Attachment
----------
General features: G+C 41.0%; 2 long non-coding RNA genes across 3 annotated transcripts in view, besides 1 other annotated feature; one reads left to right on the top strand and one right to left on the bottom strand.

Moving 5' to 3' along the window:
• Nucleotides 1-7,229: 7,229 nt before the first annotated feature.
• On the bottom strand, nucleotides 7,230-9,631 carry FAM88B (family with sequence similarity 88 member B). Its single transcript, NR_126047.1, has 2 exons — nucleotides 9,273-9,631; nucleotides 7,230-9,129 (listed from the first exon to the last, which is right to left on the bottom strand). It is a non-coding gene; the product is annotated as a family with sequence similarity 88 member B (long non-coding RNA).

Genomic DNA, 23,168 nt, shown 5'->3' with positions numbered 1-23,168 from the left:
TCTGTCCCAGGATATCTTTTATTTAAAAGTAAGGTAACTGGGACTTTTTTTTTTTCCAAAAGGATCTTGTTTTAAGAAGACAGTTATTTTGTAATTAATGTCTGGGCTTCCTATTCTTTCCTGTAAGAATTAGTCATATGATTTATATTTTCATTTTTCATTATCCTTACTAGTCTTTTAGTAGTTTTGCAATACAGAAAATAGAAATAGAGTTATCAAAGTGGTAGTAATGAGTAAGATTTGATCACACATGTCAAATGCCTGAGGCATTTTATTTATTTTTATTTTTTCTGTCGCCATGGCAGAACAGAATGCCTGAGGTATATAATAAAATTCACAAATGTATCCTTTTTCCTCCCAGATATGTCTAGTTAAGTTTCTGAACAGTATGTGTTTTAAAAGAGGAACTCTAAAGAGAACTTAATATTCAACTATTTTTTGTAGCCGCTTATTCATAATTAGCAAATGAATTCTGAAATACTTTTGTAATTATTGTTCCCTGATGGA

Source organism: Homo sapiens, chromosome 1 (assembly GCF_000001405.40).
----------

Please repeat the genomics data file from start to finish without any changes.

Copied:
General features: G+C 41.0%; 2 long non-coding RNA genes across 3 annotated transcripts in view, besides 1 other annotated feature; one reads left to right on the top strand and one right to left on the bottom strand.

Moving 5' to 3' along the window:
• Nucleotides 1-7,229: 7,229 nt before the first annotated feature.
• On the bottom strand, nucleotides 7,230-9,631 carry FAM88B (family with sequence similarity 88 member B). Its single transcript, NR_126047.1, has 2 exons — nucleotides 9,273-9,631; nucleotides 7,230-9,129 (listed from the first exon to the last, which is right to left on the bottom strand). It is a non-coding gene; the product is annotated as a family with sequence similarity 88 member B (long non-coding RNA).

Genomic DNA, 23,168 nt, shown 5'->3' with positions numbered 1-23,168 from the left:
TCTGTCCCAGGATATCTTTTATTTAAAAGTAAGGTAACTGGGACTTTTTTTTTTTCCAAAAGGATCTTGTTTTAAGAAGACAGTTATTTTGTAATTAATGTCTGGGCTTCCTATTCTTTCCTGTAAGAATTAGTCATATGATTTATATTTTCATTTTTCATTATCCTTACTAGTCTTTTAGTAGTTTTGCAATACAGAAAATAGAAATAGAGTTATCAAAGTGGTAGTAATGAGTAAGATTTGATCACACATGTCAAATGCCTGAGGCATTTTATTTATTTTTATTTTTTCTGTCGCCATGGCAGAACAGAATGCCTGAGGTATATAATAAAATTCACAAATGTATCCTTTTTCCTCCCAGATATGTCTAGTTAAGTTTCTGAACAGTATGTGTTTTAAAAGAGGAACTCTAAAGAGAACTTAATATTCAACTATTTTTTGTAGCCGCTTATTCATAATTAGCAAATGAATTCTGAAATACTTTTGTAATTATTGTTCCCTGATGGA

Source organism: Homo sapiens, chromosome 1 (assembly GCF_000001405.40).